Power in reading the Word aloud
Power in reading the Word aloud
Anne Reed
Anne Reed
AFA Journal staff writer

Above, Bill Hwang and Ravi Zacharias in their 2019 interview

August 2020Do you read the Bible? Have you found that private spot where you go to silently soak up the divinely inspired Word of God? Maybe you are riddled with guilt because you can’t seem to maintain this spiritual habit.

Perhaps you ramp up the number of sermons you hear throughout the week to make up for the loss. Still, there’s an uneasy feeling you are falling short. And you’ll admit you’re not growing in your faith as you would like.

That was the case for Bill Hwang, a pastor’s son and Wall Street investor. A decade ago, while in his 40s, he experienced a downturn in his business, and in desperation, turned to the Word of God.

Though he tried, he failed. He couldn’t stick to the discipline of reading the Bible alone.

Surprising discovery
Hwang began listening to an audio Bible, and he soon discovered that silent reading was generally unheard of in biblical times:

Moses read the law to the Israelites (Exodus 24:3-7).
Joshua read the law to the entire assembly when the covenant was renewed (Joshua 8:30-35).
After the “Book of the Covenant” had been lost and forgotten, King Josiah read it to all the people (2 Kings 23:2).

Shared reading events permeated first century culture. The practice was so important to the Apostle Paul that he instructed Timothy, “Devote yourself to the public reading of Scripture” (1 Timothy 4:13).

The Apostle John opened his prophetic letter by saying, “Blessed is the one who reads aloud the words of this prophecy, and blessed are those who hear, and who keep what is written in it …” (Revelation 1:3).

Aloud and together
As co-founder of Grace and Mercy Foundation, Hwang partners with a number of organizations to bring a project titled “The Communal Reading of Scripture” to the U.S. and a worldwide audience.

“In general, people do not grow on men’s words,” Hwang said during a 2019 interview with the late apologist Ravi Zacharias. “It is very important for us to get good teaching and preaching … but without God’s Word, people don’t grow.”

Reading the Bible is like eating food. And partaking of a meal together is much more enjoyable and meaningful than eating alone. But Western individualism has pervaded American culture, prioritized private “eating,” and stunted church growth.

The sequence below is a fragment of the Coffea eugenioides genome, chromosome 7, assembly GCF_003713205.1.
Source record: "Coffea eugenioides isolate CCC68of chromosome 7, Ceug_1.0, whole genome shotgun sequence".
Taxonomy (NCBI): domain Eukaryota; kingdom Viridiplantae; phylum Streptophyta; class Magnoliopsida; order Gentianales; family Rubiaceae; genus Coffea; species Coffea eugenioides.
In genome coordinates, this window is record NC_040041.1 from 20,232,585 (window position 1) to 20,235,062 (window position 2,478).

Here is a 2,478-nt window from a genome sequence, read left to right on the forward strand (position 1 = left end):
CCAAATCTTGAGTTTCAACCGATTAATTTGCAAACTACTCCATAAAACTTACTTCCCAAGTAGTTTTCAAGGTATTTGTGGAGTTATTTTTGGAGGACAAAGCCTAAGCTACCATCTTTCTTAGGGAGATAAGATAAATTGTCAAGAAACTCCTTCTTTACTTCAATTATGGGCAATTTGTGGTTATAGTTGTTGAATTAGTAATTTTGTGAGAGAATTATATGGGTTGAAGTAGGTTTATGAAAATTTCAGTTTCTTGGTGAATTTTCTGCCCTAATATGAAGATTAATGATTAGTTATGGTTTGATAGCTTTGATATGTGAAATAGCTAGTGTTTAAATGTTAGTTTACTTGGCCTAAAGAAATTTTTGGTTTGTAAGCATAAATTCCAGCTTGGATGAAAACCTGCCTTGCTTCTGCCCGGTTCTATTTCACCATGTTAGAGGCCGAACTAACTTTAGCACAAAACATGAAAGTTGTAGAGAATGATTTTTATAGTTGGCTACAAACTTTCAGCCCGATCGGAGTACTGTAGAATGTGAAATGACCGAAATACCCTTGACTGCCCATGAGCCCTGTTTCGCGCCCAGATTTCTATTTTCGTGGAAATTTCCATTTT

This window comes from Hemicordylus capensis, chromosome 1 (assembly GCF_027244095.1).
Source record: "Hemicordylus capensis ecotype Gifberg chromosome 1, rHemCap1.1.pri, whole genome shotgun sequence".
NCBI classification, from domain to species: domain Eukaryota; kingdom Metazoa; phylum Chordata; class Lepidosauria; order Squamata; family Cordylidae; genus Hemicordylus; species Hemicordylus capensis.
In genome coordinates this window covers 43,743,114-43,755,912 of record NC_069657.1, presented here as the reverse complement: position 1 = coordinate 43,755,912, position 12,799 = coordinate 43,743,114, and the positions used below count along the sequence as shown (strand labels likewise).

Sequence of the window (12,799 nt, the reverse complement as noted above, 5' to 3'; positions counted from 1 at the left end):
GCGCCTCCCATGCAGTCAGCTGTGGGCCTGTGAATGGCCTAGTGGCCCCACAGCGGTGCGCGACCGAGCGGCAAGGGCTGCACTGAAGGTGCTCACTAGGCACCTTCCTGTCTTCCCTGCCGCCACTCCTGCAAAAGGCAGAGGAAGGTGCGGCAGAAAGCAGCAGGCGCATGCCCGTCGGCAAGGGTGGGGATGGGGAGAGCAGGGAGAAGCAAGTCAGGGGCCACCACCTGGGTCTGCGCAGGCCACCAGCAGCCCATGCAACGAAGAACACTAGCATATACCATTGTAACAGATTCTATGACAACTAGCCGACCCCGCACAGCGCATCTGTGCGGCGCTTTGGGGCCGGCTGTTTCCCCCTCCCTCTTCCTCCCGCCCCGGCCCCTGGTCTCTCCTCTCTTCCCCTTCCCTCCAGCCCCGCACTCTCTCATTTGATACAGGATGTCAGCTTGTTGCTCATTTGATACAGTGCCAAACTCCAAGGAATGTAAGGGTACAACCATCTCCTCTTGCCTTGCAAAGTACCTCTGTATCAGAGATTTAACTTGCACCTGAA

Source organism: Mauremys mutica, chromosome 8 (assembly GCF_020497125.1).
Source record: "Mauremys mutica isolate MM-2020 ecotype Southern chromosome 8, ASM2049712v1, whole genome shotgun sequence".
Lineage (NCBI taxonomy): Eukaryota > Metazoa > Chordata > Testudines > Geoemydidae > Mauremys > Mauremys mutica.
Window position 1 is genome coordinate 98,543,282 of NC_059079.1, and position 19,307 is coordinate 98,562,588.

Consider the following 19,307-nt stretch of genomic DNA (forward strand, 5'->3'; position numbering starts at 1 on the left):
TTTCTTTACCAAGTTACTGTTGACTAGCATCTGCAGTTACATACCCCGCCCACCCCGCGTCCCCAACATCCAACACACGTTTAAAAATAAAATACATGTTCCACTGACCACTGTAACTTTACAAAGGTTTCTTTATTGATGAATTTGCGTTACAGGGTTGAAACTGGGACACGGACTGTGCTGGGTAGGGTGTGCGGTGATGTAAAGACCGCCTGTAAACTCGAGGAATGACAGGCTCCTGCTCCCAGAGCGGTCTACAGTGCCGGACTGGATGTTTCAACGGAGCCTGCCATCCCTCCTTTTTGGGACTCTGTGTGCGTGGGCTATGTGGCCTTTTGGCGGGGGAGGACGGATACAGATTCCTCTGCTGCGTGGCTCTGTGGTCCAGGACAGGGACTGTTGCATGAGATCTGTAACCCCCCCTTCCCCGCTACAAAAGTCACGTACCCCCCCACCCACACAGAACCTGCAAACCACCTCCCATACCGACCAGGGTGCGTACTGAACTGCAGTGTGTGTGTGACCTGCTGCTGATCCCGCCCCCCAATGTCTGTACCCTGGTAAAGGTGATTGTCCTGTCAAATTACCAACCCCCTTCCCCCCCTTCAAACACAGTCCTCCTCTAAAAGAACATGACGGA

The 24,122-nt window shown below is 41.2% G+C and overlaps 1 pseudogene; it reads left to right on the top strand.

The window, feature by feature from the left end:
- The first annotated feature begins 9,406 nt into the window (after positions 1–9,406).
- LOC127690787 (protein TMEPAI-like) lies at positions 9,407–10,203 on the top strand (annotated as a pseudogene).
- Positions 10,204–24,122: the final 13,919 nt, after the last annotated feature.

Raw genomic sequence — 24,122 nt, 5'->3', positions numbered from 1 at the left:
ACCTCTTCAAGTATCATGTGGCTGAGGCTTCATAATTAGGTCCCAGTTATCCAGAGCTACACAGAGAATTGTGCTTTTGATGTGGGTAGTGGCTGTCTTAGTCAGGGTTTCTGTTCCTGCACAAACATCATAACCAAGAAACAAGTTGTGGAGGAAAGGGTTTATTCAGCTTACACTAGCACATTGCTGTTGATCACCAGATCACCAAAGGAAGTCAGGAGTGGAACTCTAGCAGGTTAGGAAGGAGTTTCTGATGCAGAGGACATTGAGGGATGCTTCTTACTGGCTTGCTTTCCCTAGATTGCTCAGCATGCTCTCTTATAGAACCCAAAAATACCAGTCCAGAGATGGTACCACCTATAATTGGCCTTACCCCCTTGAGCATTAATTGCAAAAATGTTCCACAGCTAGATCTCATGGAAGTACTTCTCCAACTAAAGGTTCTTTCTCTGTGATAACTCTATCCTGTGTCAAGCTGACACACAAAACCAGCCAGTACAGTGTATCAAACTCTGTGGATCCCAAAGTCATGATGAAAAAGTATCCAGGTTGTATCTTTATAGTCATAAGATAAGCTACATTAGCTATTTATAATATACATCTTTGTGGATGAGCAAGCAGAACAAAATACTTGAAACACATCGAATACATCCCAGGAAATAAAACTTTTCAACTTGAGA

“Churches over the last few years have faced a lot of challenges,” Zacharias lamented. “We’ve done a lot with music … with programming … with trying to trim down the sermons … but in the middle of it all, the one thing that is still conspicuous by its absence is an effective reading of the Word of God.”

Strategy needed
“Most Christians are like people who watch previews of a movie constantly,” explained Hwang. Too many hear the same storyline over and over without seeing “the movie” – without experiencing it for themselves.

“It takes only 90 hours to read the Bible, but [for their] entire life, people struggle,” said Hwang. “You know why? Because there’s no strategy.”

But a strategy is accessible. Using today’s technological advances, public Scripture reading gatherings help facilitate what only God can do in the human heart – bring personal growth.   

Read the Word together
Enjoy the community experience of listening to the Scripture together via a virtual gathering from the comfort of your home:

Short, animated videos walking through the structure of books of the Bible and themes woven through the entire Scriptures.
Dramatized audio Bible (20-, 30-, 45-, and 60-minute reading plans).
Facilitation through an opening Psalm, an Old Testament passage, a New Testament passage, and a closing Psalm.

Learn more at:
 publicreadingofscripture.com
Phone app: Public Reading of Scripture (Select “About.”)